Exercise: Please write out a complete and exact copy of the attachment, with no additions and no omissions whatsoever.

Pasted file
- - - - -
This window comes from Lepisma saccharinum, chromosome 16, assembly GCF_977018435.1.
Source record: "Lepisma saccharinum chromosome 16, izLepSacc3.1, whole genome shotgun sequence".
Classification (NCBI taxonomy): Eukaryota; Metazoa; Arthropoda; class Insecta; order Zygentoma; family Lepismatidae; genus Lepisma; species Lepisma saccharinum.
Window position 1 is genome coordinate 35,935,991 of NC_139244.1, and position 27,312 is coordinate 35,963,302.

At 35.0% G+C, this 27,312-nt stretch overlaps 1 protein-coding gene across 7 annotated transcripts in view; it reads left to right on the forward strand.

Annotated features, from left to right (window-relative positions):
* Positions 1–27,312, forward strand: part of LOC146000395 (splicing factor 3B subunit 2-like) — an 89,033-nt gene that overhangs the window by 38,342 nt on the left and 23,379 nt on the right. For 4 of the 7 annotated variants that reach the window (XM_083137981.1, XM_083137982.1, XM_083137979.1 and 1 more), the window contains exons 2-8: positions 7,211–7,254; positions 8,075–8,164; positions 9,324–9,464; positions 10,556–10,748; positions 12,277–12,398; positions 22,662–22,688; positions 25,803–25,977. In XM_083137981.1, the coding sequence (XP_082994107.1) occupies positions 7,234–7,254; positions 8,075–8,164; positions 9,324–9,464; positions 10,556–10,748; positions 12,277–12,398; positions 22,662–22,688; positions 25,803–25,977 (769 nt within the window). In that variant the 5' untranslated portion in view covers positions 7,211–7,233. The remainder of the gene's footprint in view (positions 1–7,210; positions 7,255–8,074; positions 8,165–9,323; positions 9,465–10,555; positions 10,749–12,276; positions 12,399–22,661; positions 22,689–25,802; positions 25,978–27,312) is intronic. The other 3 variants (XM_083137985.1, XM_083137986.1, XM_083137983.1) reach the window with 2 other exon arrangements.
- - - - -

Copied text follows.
This window comes from Lepisma saccharinum, chromosome 16, assembly GCF_977018435.1.
Source record: "Lepisma saccharinum chromosome 16, izLepSacc3.1, whole genome shotgun sequence".
Classification (NCBI taxonomy): Eukaryota; Metazoa; Arthropoda; class Insecta; order Zygentoma; family Lepismatidae; genus Lepisma; species Lepisma saccharinum.
Window position 1 is genome coordinate 35,935,991 of NC_139244.1, and position 27,312 is coordinate 35,963,302.

At 35.0% G+C, this 27,312-nt stretch overlaps 1 protein-coding gene across 7 annotated transcripts in view; it reads left to right on the forward strand.

Annotated features, from left to right (window-relative positions):
* Positions 1–27,312, forward strand: part of LOC146000395 (splicing factor 3B subunit 2-like) — an 89,033-nt gene that overhangs the window by 38,342 nt on the left and 23,379 nt on the right. For 4 of the 7 annotated variants that reach the window (XM_083137981.1, XM_083137982.1, XM_083137979.1 and 1 more), the window contains exons 2-8: positions 7,211–7,254; positions 8,075–8,164; positions 9,324–9,464; positions 10,556–10,748; positions 12,277–12,398; positions 22,662–22,688; positions 25,803–25,977. In XM_083137981.1, the coding sequence (XP_082994107.1) occupies positions 7,234–7,254; positions 8,075–8,164; positions 9,324–9,464; positions 10,556–10,748; positions 12,277–12,398; positions 22,662–22,688; positions 25,803–25,977 (769 nt within the window). In that variant the 5' untranslated portion in view covers positions 7,211–7,233. The remainder of the gene's footprint in view (positions 1–7,210; positions 7,255–8,074; positions 8,165–9,323; positions 9,465–10,555; positions 10,749–12,276; positions 12,399–22,661; positions 22,689–25,802; positions 25,978–27,312) is intronic. The other 3 variants (XM_083137985.1, XM_083137986.1, XM_083137983.1) reach the window with 2 other exon arrangements.